As a result, he earned a five-star rating from 247 Sports. Although openly admitting he preferred to be considered a defensive end, Leal was the second-best defensive tackle in the 2019 recruiting class. Furthermore, 247 Sports ranked him as the second-best player in Texas, the 16th-best player in the nation, and a top-400 player of all time.

Unsurprisingly, Leal attracted attention from college programs across the nation

Yet, the Texas native only had eyes for home. Although he visited Alabama, his only other visits were to Texas and Texas A&M. Before his senior season, Leal announced that his recruiting journey found its final destination: College Station.

However, before Leal headed to Texas A&M, there was the small matter of his senior high school campaign. Leal registered 83 tackles, 16 tackles for loss, 13 quarterback hits, 6 sacks, and 4 forced fumbles in what would prove to be his most dominant season to date. Moreover, he flashed his disruptive ability with 6 pass breakups and a blocked punt.

Earning an Army All-American invite and a spot on Dave Campbell’s Texas Football Team, Leal headed to Texas A&M as the District 26-6A Defensive Player of the Year.

Leal’s career at Texas A&M

Despite missing spring ball with an injury, Leal looked to make an immediate impact in the SEC. The disruptive defensive lineman made his debut against Texas State, and it wouldn’t be long until he was racking up defensive statistics.

Leal tallied his first full tackle for loss in a game against UTSA, where the Texas A&M defensive lineman generated 6 tackles, 2 tackles for loss, and a half-sack. In the regular-season finale against LSU, he secured his first full sack in addition to 4 tackles and a tackle for loss.

In 13 appearances with seven starts as a true freshman, Leal recorded 38 tackles, 5.5 tackles for loss, and 2 sacks. Although not earth-shattering numbers, the defensive lineman sat second on the team in quarterback hurries.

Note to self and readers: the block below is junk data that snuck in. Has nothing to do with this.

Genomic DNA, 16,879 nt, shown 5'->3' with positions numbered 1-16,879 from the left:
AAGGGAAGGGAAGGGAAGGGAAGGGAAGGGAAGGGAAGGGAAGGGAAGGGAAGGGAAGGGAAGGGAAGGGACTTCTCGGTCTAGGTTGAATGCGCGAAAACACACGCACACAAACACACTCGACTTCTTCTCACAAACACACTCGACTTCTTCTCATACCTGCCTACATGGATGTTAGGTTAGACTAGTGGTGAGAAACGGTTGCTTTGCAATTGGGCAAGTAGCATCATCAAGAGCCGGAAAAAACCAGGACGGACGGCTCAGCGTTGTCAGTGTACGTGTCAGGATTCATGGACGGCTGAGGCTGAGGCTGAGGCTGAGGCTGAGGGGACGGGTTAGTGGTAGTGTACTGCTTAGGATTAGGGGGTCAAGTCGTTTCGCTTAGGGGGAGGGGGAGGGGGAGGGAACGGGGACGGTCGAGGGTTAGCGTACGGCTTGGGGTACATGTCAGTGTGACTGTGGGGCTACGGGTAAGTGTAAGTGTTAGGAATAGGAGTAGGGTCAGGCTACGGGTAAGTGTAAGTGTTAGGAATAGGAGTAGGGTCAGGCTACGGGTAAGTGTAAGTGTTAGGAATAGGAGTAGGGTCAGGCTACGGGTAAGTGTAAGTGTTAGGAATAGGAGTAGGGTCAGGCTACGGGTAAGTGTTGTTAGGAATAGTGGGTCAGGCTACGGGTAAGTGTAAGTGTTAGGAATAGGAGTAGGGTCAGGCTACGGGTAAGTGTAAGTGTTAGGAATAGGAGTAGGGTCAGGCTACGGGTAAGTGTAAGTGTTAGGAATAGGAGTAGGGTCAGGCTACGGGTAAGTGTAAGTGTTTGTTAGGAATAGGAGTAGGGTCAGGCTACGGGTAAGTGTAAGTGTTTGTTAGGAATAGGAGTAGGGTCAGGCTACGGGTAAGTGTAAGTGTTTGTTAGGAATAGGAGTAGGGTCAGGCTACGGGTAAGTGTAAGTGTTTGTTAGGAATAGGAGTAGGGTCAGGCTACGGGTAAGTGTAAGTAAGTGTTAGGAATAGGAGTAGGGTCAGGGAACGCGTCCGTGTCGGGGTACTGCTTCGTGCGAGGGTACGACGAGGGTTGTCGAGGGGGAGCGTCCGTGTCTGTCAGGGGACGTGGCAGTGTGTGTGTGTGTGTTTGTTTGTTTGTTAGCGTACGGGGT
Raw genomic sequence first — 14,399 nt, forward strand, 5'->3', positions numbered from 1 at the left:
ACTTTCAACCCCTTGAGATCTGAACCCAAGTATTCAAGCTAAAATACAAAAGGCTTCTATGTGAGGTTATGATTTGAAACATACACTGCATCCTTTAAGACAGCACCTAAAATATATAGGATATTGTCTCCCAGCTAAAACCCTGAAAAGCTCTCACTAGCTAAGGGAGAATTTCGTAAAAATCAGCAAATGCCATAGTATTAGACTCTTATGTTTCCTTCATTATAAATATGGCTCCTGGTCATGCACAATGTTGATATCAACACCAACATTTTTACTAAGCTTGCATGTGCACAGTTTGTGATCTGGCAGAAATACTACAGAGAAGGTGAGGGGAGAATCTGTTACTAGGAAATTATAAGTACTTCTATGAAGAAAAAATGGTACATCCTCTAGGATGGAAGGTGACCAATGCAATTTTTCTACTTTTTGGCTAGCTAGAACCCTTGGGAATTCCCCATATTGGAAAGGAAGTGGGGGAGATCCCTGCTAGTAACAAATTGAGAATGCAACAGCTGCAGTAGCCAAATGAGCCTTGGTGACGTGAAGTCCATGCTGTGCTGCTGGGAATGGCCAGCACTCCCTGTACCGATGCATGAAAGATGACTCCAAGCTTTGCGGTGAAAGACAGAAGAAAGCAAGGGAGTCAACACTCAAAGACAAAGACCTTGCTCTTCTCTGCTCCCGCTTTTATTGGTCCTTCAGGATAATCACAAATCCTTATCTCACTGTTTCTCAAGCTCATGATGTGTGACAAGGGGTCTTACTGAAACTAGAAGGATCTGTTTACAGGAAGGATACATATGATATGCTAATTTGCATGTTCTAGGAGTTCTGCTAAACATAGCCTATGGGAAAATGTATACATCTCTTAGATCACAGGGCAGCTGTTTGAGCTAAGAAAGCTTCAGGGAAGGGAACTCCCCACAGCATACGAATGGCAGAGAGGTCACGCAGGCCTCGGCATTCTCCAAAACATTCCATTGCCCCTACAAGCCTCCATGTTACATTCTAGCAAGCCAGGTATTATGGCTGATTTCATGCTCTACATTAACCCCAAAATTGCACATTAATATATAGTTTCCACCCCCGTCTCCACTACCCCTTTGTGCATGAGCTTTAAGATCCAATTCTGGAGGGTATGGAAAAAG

His performances earned him the team’s Defensive Newcomer of the Year Award. Furthermore, his impressive strength witnessed on the field was rewarded with the team’s Freshman Strength Award.

Leal’s NFL Draft ascension

The Texas A&M DL would be a consistent disruptive presence in 2020, meeting his career-high tackle totals twice more against LSU and North Carolina. Leal was named the SEC Defensive Lineman of the Week for his performance against the Tigers. The 2020 season would see a sequence of career firsts for Leal. Against Alabama, he secured his first — and only — career interception after plucking a tipped pass out of the air.

Leal would provide his fair share of defensive disruption, using his length at the line of scrimmage to break up 3 passes during the year. Additionally, Leal registered his only career forced fumble to date against Tennessee. As well as being one of the team leaders in tackles for loss, Leal led Texas A&M in QB hurries in 2020.

As a result, Leal entered the 2022 NFL Draft class as a top-10 prospect, boasting enticing strength, athleticism, and versatility. However, despite the most productive season of his career (58 tackles, 12.5 tackles for loss, 8 sacks), the Texas A&M defensive lineman prospect has seen a slump in his stock. Some national analysts have even asserted that he may not hear his name called into midway through Day 2 at the very earliest.

Leal’s issues were compounded by a less than expected testing performance for a player whose athleticism is part of his appeal. While posting a 5.0-second 40-yard dash and putting up some impressive agility times, the Texas A&M product struggled in the bench press and posted poor explosion numbers. With his NFL positional projection uncertain, Leal currently sits as the 49th-ranked prospect on the PFN Top 300 Big Board.

Tony Pauline’s scouting report for DeMarvin Leal

Positives: Explosive one-gap defensive tackle who makes game-changing plays on the field. Athletic, quick off the snap, and plays with proper pad level. Rarely off his feet, strong in his lower body, and keeps his feet moving. Tough to knock from the action, moves well in every direction, and is fluid when asked to twist or stunt. Remains disciplined with assignments and easily changes direction or alters his angle of attack.

Negatives: Consistently controlled at the point by a single blocker. Does not display a great closing burst. Possesses average playing strength. True position on Sunday is still undetermined.

Analysis: Leal is a defensive line prospect who showed progress in his game last season and comes with an upside. That being the case, he must fill out his frame, improve his playing strength, and step it up as a pass rusher.

Oliver Hodgkinson is an NFL Draft and College Football Analyst for Pro Football Network. Check out the rest of his work here, and you can find him on Twitter: @ojhodgkinson.